10 Signs You're in a Competitive Real Estate Market in Denver Colorado

Here are 10 clear signs you’re in for a competitive ride.

1. Cash is king

One major indication of a competitive market is when sellers can reasonably expect cash offers for their property. “If you come in with cash, you’re going to beat out a loan offer every time,” reports Brian Fisher, a 12-year veteran of the Real Estate industry. The Denver market, home to a handful of extremely competitive neighborhoods. If paying in green is not be an option, don’t panic. It’s not the only tool up a potential home buyer’s sleeve.

2. Bidding wars? You betcha

Bidding wars are another sign that competition is fierce. This is when aspiring homeowners try to outdo each other in a battle over who can make the highest offer. Bidding wars are “really common on properties with a trifecta of price, really good condition and really good location,” says Brian Fisher, of Keller Williams Downtown Denver Colorado.

3. A city so hip it hurts (your pocketbook)

When a city becomes a wildly desirable place to live, that is reflected in its housing market “You’ve got to look at where industry’s going, where jobs are going,” explains Fisher. The tech industry has been a major factor in boosting the competitive edge in a number of markets (think: San Francisco, Seattle and Austin, Denver). How do you know when your region has reached the competitively chic threshold? Trendy stores, coffee shops and yoga studios are good indicators, claims Fisher, who has worked in the booming Real Estate market since 2002.

4. Escalation clauses

An escalation clause may sound like a real estate elf from the North Pole – and it can bring you an early Christmas gift in the form of the house of your dreams. But all of this comes at a price. Inserting an escalation clause in your bid indicates that you are willing to increase the dollar amount of your offer up to a certain point if there are other, higher bids. Why would you do this? Competition.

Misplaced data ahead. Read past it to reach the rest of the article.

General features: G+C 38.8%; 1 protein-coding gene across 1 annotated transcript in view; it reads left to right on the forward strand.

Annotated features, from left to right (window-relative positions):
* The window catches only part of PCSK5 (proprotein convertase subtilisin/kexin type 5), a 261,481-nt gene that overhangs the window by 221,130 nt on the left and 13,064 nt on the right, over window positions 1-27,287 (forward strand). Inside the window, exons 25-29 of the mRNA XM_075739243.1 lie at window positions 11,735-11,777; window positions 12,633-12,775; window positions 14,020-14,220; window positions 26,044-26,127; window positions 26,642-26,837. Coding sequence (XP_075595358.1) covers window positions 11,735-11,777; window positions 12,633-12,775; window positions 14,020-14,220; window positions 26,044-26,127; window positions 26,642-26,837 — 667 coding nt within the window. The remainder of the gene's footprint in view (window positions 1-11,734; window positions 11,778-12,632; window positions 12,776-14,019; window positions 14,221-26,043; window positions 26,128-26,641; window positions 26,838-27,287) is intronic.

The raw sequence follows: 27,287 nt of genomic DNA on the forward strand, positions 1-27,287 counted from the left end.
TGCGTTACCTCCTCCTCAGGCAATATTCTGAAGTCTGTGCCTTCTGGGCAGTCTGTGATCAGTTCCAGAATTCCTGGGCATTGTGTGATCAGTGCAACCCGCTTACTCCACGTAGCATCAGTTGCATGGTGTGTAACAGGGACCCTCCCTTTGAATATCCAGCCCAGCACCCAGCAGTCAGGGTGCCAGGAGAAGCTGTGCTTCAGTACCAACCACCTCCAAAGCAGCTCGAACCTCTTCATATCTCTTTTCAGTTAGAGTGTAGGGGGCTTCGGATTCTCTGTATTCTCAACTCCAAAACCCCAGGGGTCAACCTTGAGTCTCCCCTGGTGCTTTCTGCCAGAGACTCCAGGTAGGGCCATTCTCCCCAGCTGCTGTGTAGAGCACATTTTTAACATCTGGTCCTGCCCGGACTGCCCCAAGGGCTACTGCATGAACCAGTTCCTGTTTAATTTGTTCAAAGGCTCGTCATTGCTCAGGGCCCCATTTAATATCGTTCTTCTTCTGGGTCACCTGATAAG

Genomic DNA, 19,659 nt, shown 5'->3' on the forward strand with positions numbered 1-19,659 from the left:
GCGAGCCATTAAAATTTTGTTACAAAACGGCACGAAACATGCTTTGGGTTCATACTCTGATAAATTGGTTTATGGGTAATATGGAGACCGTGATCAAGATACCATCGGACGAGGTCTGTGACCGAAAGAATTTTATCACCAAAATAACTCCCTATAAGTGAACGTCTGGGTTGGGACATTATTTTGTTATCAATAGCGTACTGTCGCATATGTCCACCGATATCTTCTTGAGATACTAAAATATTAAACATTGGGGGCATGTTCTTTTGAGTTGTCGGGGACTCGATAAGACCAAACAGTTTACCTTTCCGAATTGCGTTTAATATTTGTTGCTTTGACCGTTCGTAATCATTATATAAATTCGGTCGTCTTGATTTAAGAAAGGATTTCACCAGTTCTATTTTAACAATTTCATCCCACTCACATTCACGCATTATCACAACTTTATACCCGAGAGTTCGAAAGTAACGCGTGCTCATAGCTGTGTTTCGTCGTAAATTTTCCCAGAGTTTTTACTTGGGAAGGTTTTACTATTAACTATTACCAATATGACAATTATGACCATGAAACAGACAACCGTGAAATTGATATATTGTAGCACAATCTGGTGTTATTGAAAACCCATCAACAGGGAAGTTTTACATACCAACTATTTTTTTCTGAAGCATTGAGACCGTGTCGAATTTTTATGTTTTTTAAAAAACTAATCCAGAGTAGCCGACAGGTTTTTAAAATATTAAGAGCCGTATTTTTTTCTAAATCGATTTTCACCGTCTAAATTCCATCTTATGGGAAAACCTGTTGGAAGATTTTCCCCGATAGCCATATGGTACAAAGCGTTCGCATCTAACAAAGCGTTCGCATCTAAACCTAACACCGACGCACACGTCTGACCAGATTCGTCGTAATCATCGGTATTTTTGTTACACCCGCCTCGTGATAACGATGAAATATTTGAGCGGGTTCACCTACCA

5. All about the extras

When the prospect of multiple bidders is likely, buyers may try to curry favor with an offer that makes a sale especially easy for the owners, or plays to their emotions. “As agents, we try to find out what will motivate the seller; how quickly do they want to close; how slowly do they want to close,” Fisher explains. Buyers who write a heart felt letter explaining why they want the property also give themselves a leg up.

6. Sell price soars above asking price

The simple rules of supply and demand are nowhere more apparent than the housing market. One of the greatest signs of competition is homes that sell for way more than their listing prices, leaving would-be lower bidders back on the mean streets, pounding the pavement.462356131

7. Multiple offers

When you’re a buyer, it’s never the more the merrier. Multiple, rapid bids on properties are a sure sign that it’s a cutthroat market. So are packed open houses.

8. Snatched off the shelf

You’re in a tight market “when you search online and there’s just not that much to chose from,”  Fisher says. That’s because housing is flying off the shelf almost as quickly as it appears. If you find yourself racing to view properties before the competition can get to them, cut down on the stress by setting up an alert on your phone to notify you about new listings.

9. “Tidal wave” neighborhoods

When one neighborhood becomes a hot spot, it’s not uncommon for the next one over to soon follow suit. “It’s like a tidal wave going over all of those areas,” Peters says of Los Angeles. The same holds true for Denver Colorado., according to Fisher: “We’re seeing whole neighborhoods recently transformed.” With a major resurgence in urban renewal, it’s not surprising that these popular areas often top the list of competitive home markets.

10. Offer deadlines

As if buying a house weren’t hard enough, now there are deadlines. “Want to get buyers to hustle and create momentum and competition? Set a cutoff,” the thinking goes. This can only be achieved, of course, in a competitive market where there will be enough bids to set a good old-fashioned due date.